There are many practical reasons to use miniatures. Using miniatures in a Roleplaying Game can give your players a wealth of information. Traditionally a Roleplaying game takes place in the collective imagination of the players, with the GM describing what the players see. Being able to drop a miniature on the table and saying "you see this" ensures that all the players understand the description. It allows them to see what the GM meant when he says the Otyugh is a creature with three legs, a mouth as big as it's head with an eye stalk with 3 eyes on it, wallowing in it's own filth and eyeing you like a hungry mountain lion.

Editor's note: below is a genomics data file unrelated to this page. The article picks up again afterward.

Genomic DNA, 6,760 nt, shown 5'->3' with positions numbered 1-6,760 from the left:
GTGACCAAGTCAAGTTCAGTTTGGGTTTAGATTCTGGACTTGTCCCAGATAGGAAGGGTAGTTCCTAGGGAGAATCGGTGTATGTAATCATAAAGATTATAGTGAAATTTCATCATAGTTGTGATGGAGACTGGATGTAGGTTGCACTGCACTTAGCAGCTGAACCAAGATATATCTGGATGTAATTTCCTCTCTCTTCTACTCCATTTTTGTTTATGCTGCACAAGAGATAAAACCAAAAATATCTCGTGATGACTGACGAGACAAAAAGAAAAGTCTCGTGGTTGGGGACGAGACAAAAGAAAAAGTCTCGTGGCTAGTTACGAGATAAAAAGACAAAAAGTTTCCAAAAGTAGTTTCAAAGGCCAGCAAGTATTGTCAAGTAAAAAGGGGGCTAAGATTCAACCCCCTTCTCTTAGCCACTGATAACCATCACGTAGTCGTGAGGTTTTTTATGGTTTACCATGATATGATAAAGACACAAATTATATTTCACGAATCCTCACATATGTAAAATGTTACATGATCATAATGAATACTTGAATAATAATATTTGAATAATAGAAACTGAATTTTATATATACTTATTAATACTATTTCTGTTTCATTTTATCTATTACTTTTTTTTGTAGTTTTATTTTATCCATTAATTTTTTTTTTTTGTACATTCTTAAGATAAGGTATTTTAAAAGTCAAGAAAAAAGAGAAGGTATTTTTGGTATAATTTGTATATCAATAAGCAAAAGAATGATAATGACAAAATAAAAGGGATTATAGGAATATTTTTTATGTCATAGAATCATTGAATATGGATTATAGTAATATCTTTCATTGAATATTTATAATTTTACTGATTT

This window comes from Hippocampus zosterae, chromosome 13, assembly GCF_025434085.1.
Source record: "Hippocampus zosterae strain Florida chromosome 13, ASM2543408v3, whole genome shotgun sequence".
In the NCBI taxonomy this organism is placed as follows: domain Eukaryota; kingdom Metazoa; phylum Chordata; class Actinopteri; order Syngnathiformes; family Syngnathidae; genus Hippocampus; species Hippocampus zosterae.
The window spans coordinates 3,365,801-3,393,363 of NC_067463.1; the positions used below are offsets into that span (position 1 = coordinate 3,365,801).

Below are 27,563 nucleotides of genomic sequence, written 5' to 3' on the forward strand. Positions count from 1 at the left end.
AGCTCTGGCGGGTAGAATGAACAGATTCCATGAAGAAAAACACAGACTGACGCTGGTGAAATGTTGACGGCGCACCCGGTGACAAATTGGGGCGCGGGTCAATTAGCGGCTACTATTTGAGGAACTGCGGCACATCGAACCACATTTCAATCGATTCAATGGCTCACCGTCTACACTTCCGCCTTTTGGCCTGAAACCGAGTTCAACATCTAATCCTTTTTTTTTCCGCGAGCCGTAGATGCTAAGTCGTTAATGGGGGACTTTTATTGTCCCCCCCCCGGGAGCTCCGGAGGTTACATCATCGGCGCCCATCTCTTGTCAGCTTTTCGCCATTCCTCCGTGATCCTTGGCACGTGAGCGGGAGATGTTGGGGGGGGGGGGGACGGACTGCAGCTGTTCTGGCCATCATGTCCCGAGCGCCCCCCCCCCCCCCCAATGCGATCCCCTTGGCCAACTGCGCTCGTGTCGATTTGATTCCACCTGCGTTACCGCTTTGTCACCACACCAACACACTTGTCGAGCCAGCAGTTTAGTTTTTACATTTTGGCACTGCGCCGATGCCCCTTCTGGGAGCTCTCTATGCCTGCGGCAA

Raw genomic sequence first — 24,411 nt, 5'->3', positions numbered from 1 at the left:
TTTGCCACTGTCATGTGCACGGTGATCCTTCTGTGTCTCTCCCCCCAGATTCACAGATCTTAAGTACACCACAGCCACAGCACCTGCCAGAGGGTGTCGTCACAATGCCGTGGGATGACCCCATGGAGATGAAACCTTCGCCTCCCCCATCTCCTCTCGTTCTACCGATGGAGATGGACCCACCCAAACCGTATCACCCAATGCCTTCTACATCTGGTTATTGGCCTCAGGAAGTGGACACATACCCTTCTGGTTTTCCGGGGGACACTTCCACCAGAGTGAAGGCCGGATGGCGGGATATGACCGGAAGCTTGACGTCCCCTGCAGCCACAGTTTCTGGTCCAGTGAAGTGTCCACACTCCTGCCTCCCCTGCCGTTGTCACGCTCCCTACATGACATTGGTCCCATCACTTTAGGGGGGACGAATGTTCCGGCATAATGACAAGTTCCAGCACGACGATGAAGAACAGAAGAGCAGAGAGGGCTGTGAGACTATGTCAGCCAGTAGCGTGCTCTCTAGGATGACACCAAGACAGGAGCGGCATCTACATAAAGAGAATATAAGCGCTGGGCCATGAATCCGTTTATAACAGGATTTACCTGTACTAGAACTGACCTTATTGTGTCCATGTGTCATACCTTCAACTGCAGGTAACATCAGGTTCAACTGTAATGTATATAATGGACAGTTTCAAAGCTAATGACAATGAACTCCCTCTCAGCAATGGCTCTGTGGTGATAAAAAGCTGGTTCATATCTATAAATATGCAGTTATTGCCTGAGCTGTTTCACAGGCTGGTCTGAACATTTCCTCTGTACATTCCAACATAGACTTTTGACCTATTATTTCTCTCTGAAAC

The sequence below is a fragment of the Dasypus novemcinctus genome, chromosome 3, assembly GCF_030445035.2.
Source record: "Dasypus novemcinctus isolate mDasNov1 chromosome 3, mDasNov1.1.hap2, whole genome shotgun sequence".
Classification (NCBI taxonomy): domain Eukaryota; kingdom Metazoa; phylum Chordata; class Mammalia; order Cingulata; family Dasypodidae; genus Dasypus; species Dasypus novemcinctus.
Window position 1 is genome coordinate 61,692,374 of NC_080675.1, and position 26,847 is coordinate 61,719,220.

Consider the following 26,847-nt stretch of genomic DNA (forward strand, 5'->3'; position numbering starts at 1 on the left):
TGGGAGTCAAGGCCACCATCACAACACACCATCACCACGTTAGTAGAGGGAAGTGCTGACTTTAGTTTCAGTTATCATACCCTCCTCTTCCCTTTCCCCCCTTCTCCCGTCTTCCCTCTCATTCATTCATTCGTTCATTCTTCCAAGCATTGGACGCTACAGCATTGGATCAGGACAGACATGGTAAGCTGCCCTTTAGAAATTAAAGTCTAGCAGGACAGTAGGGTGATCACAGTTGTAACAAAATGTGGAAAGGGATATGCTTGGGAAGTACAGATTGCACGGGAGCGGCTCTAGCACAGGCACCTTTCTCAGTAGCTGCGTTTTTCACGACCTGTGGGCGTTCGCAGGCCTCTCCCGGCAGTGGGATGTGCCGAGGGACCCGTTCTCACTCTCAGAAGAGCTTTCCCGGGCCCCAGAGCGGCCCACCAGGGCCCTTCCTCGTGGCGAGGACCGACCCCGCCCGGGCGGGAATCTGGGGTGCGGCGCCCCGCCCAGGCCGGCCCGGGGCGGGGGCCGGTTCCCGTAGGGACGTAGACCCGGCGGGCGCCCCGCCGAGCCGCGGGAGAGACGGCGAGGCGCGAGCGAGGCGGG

It also allows them to make some assumptions about the creature's size (if the miniatures are to scale) and abilities. Size in particular can be an important factor, especially if the players are using a tactical map for combat.

Miniatures also help when determining tricky rules such as line of sight. Often in a board game or an RPG you can attack an enemy if you draw an uninterrupted line from the centre of your square to the centre of the enemies. However, with miniature games you can just get down to the miniatures eye level and look.

Theme is another great reason to use miniatures in gaming. Sure, you could play D&D with spare dice as Orcs, which I've done and is useful for tracking damage actually, but it just generates a completely different atmosphere when the players can look down and see those orcs.